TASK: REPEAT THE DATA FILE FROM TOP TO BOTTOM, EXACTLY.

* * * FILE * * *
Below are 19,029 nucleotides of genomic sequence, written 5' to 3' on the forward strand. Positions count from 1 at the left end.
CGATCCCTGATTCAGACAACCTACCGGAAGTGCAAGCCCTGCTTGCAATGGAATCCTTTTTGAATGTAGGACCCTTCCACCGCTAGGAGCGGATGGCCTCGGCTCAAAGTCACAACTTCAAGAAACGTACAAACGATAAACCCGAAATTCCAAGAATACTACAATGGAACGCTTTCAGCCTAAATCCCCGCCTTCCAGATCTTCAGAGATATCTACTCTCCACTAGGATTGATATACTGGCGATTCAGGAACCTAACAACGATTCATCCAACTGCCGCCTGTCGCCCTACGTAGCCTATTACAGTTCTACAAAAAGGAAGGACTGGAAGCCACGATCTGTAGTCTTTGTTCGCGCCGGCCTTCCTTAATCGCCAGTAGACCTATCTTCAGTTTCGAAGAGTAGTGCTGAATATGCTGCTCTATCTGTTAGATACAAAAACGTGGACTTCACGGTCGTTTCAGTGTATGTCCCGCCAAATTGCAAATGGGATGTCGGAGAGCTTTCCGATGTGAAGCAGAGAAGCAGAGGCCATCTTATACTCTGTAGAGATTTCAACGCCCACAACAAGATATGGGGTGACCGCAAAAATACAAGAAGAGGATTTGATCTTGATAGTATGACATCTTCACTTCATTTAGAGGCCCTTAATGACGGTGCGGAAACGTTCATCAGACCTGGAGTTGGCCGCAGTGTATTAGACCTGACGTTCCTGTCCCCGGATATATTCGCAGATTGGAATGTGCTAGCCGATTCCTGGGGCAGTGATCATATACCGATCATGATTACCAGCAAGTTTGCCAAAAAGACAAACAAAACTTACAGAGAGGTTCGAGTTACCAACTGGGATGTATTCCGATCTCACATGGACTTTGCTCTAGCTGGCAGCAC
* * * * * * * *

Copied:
Below are 19,029 nucleotides of genomic sequence, written 5' to 3' on the forward strand. Positions count from 1 at the left end.
CGATCCCTGATTCAGACAACCTACCGGAAGTGCAAGCCCTGCTTGCAATGGAATCCTTTTTGAATGTAGGACCCTTCCACCGCTAGGAGCGGATGGCCTCGGCTCAAAGTCACAACTTCAAGAAACGTACAAACGATAAACCCGAAATTCCAAGAATACTACAATGGAACGCTTTCAGCCTAAATCCCCGCCTTCCAGATCTTCAGAGATATCTACTCTCCACTAGGATTGATATACTGGCGATTCAGGAACCTAACAACGATTCATCCAACTGCCGCCTGTCGCCCTACGTAGCCTATTACAGTTCTACAAAAAGGAAGGACTGGAAGCCACGATCTGTAGTCTTTGTTCGCGCCGGCCTTCCTTAATCGCCAGTAGACCTATCTTCAGTTTCGAAGAGTAGTGCTGAATATGCTGCTCTATCTGTTAGATACAAAAACGTGGACTTCACGGTCGTTTCAGTGTATGTCCCGCCAAATTGCAAATGGGATGTCGGAGAGCTTTCCGATGTGAAGCAGAGAAGCAGAGGCCATCTTATACTCTGTAGAGATTTCAACGCCCACAACAAGATATGGGGTGACCGCAAAAATACAAGAAGAGGATTTGATCTTGATAGTATGACATCTTCACTTCATTTAGAGGCCCTTAATGACGGTGCGGAAACGTTCATCAGACCTGGAGTTGGCCGCAGTGTATTAGACCTGACGTTCCTGTCCCCGGATATATTCGCAGATTGGAATGTGCTAGCCGATTCCTGGGGCAGTGATCATATACCGATCATGATTACCAGCAAGTTTGCCAAAAAGACAAACAAAACTTACAGAGAGGTTCGAGTTACCAACTGGGATGTATTCCGATCTCACATGGACTTTGCTCTAGCTGGCAGCAC